Dance is the one place I feel out of my comfort zone, which continues to push me to grow as a person. The dance style, Heels, has helped me to work through the lack of confidence and sensualness I had with my body and mind post cancer. Taking the Heels workshop has taught me to re-learn to love my unapologetic self and has led me to my new sense of purpose of inspiring others. It has reconnected me with myself, my sexuality as a woman (which I thought was lost and broken from cancer), and has empowered me to live my best second-life fully.

Alanna (middle) Heels dancing post breast cancer treatments.

For me, dance has been extremely crucial in helping me heal after breast cancer. It has helped me embrace my new self, own my new looks, and continues to remind me to not be so hard on myself and most importantly, to have fun. It gives me a sense of calmness and peace yet gives me so much energy and vitality. Dance has helped my chemo brain by improving my memory retention and also helped me manage hot flashes from taking the  Tamoxifen! I used to have really intense hot flashes averaging about every hour, all day and night, lasting for three to fifteen minutes at a time. I dance about an average of 6-10 hours a week and my hot flashes are down to once or twice a day now. Besides the obvious fitness aspect of cardio, dancing is a full-body workout.

Even before cancer, dance helped me cope. As a healthy distraction, it gave me the strength to rise above so many of life’s unfortunate circumstances. It has helped me manage work stress, heartbreaks, family stuff, and the obvious: cancer. There’s something about walking into the studio after having a crappy day and leaving all that sh*t at the door for a few hours. I walk out feeling happy, sweaty as hell, relieved and so so energized. It lets me express myself, my emotions and my feelings which is something we all tend to suppress daily, but even more especially after going through cancer.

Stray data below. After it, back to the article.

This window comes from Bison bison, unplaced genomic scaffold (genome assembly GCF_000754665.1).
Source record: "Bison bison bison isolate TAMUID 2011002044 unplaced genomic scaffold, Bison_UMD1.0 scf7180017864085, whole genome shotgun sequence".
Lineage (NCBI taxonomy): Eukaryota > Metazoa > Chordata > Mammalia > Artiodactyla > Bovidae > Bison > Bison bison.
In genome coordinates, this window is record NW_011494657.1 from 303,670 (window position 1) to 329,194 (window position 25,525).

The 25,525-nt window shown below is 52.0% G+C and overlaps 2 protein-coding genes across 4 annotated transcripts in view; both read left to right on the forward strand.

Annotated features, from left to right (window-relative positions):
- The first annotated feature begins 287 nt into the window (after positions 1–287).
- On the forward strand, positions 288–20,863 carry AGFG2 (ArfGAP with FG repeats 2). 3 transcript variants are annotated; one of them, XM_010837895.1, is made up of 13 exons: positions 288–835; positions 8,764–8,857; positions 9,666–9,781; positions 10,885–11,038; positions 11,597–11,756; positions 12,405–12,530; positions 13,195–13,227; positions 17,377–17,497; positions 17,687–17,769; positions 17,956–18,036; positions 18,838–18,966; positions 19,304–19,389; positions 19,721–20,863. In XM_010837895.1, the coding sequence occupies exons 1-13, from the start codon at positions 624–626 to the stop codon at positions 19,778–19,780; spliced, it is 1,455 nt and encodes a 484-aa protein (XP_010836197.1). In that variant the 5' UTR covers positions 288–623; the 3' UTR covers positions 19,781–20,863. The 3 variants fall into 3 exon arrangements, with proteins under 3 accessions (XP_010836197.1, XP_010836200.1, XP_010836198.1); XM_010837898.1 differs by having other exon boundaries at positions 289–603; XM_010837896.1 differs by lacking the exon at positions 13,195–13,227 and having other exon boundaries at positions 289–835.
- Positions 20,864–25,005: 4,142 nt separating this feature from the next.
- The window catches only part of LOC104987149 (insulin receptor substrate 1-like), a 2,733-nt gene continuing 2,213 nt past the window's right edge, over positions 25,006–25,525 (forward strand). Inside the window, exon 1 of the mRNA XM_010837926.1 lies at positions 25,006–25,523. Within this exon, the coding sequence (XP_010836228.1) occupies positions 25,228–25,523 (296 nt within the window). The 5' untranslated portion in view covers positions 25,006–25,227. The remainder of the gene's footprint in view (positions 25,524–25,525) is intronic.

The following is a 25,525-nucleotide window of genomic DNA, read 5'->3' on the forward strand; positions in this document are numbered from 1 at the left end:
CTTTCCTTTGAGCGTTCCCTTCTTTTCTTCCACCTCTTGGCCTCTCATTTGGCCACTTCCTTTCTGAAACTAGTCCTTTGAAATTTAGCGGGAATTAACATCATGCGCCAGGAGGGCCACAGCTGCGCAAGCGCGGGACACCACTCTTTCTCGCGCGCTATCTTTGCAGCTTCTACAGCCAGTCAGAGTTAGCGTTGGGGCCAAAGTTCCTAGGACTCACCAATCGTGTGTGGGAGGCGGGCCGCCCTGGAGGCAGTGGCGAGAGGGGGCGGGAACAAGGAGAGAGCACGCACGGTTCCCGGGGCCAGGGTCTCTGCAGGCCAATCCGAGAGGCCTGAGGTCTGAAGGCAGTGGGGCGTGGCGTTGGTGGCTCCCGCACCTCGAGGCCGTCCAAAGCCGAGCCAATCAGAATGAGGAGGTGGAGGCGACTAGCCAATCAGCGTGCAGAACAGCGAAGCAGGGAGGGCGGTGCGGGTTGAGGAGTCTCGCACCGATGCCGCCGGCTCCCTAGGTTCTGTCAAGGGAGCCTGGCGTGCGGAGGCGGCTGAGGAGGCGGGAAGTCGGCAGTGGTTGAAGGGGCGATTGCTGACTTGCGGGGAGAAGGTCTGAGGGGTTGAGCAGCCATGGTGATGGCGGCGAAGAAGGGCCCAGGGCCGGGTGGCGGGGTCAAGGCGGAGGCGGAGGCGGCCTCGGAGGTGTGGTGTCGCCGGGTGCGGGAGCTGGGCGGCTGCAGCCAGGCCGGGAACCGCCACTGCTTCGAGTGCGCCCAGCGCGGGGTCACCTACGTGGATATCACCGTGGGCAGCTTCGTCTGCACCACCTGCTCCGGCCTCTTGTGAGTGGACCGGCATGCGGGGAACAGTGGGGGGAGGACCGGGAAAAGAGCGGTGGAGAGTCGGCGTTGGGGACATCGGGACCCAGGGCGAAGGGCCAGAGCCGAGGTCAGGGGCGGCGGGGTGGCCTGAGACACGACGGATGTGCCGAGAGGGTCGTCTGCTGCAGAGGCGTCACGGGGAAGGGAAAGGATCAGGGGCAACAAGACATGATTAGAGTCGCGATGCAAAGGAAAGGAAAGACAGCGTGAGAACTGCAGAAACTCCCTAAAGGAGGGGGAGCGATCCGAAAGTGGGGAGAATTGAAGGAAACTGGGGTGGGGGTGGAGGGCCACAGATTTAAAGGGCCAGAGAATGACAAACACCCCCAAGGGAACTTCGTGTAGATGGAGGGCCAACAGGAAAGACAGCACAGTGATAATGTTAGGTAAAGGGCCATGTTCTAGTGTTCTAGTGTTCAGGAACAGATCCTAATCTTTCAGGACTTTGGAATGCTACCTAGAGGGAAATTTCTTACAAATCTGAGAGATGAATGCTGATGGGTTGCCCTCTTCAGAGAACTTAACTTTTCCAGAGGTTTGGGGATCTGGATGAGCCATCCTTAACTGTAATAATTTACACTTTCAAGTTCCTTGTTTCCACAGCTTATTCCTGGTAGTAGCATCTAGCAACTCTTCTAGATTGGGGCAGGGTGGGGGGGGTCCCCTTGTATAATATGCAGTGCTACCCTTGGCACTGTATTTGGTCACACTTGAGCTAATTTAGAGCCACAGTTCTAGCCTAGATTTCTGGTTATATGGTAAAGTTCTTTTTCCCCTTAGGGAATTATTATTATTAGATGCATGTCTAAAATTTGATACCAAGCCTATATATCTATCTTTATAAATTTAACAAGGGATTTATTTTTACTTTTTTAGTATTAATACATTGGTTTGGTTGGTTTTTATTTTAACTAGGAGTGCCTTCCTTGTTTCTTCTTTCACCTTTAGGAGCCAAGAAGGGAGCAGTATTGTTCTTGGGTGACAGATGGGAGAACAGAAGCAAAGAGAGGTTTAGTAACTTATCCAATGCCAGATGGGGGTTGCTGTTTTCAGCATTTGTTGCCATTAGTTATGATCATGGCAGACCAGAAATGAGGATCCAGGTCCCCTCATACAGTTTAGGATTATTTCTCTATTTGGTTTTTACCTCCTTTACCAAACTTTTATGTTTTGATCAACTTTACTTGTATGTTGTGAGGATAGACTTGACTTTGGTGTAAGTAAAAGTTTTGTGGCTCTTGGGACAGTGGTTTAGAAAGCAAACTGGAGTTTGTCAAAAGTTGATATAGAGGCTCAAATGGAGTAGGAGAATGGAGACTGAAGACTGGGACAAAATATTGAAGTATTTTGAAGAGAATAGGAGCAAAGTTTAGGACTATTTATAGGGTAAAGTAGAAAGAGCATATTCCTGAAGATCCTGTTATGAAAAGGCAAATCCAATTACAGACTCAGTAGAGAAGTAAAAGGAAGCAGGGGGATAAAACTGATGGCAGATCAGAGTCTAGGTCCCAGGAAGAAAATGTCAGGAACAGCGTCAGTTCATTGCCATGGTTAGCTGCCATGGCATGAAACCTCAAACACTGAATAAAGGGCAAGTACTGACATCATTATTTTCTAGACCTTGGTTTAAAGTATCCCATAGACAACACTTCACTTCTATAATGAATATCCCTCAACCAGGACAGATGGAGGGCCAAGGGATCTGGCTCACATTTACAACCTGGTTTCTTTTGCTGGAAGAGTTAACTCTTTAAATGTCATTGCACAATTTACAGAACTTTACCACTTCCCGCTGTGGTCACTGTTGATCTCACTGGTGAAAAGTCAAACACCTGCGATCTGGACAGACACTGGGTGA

The dance community is such a magical environment full of positive energy and support. Especially in the Heels world, the worse you do, the harder the other women cheer you on and boost your confidence. There is so much love in the room. Coming from recovery, this is the exact environment every young woman needs in her life. These women encourage, inspire and lift you to embrace your womanhood. It is a safe space to grow and embrace change.

Alanna (middle) all smiles while Heels dancing after her breast cancer treatment.

Fast forward to today. It has been 10 months since I returned back to dance and I’m down 15lbs. I am just shy of being one year in remission. Since returning, I have seen a shift in my dancing – I am incredibly gutsy, fearless, and confident (something I used to be self-conscious of pre-cancer.) The growth in myself and in my dancing has been exponential since my return and I wouldn’t be where I am today without dance. Since going through something as tough as breast cancer, everything that used to seem so hard is now a delicious piece of cake. And let me tell you, that cake tastes good! – Alanna Gatchalian

To read more about the benefits of dance and other physical activities after a cancer diagnosis click here.